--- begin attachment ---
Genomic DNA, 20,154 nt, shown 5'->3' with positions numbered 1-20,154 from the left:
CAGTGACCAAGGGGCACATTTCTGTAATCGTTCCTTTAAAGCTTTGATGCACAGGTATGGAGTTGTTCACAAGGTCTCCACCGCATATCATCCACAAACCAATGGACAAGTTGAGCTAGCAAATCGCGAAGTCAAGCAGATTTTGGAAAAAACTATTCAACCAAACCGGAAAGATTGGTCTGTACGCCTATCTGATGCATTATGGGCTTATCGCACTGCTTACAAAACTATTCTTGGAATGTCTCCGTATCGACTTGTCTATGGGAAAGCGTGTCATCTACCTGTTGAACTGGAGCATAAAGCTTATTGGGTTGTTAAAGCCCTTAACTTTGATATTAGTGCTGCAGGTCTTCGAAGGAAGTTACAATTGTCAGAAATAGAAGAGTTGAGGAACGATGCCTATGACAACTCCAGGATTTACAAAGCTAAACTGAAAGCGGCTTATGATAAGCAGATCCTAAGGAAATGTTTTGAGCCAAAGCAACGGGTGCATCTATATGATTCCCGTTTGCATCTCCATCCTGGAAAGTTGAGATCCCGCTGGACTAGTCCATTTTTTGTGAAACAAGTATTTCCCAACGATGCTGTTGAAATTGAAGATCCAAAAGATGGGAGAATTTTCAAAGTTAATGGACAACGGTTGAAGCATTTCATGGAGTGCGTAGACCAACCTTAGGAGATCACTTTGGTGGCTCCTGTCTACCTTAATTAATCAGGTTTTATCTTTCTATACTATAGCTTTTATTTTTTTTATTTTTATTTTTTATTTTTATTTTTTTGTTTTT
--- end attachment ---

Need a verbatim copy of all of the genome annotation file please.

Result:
Genomic DNA, 20,154 nt, shown 5'->3' with positions numbered 1-20,154 from the left:
CAGTGACCAAGGGGCACATTTCTGTAATCGTTCCTTTAAAGCTTTGATGCACAGGTATGGAGTTGTTCACAAGGTCTCCACCGCATATCATCCACAAACCAATGGACAAGTTGAGCTAGCAAATCGCGAAGTCAAGCAGATTTTGGAAAAAACTATTCAACCAAACCGGAAAGATTGGTCTGTACGCCTATCTGATGCATTATGGGCTTATCGCACTGCTTACAAAACTATTCTTGGAATGTCTCCGTATCGACTTGTCTATGGGAAAGCGTGTCATCTACCTGTTGAACTGGAGCATAAAGCTTATTGGGTTGTTAAAGCCCTTAACTTTGATATTAGTGCTGCAGGTCTTCGAAGGAAGTTACAATTGTCAGAAATAGAAGAGTTGAGGAACGATGCCTATGACAACTCCAGGATTTACAAAGCTAAACTGAAAGCGGCTTATGATAAGCAGATCCTAAGGAAATGTTTTGAGCCAAAGCAACGGGTGCATCTATATGATTCCCGTTTGCATCTCCATCCTGGAAAGTTGAGATCCCGCTGGACTAGTCCATTTTTTGTGAAACAAGTATTTCCCAACGATGCTGTTGAAATTGAAGATCCAAAAGATGGGAGAATTTTCAAAGTTAATGGACAACGGTTGAAGCATTTCATGGAGTGCGTAGACCAACCTTAGGAGATCACTTTGGTGGCTCCTGTCTACCTTAATTAATCAGGTTTTATCTTTCTATACTATAGCTTTTATTTTTTTTATTTTTATTTTTTATTTTTATTTTTTTGTTTTT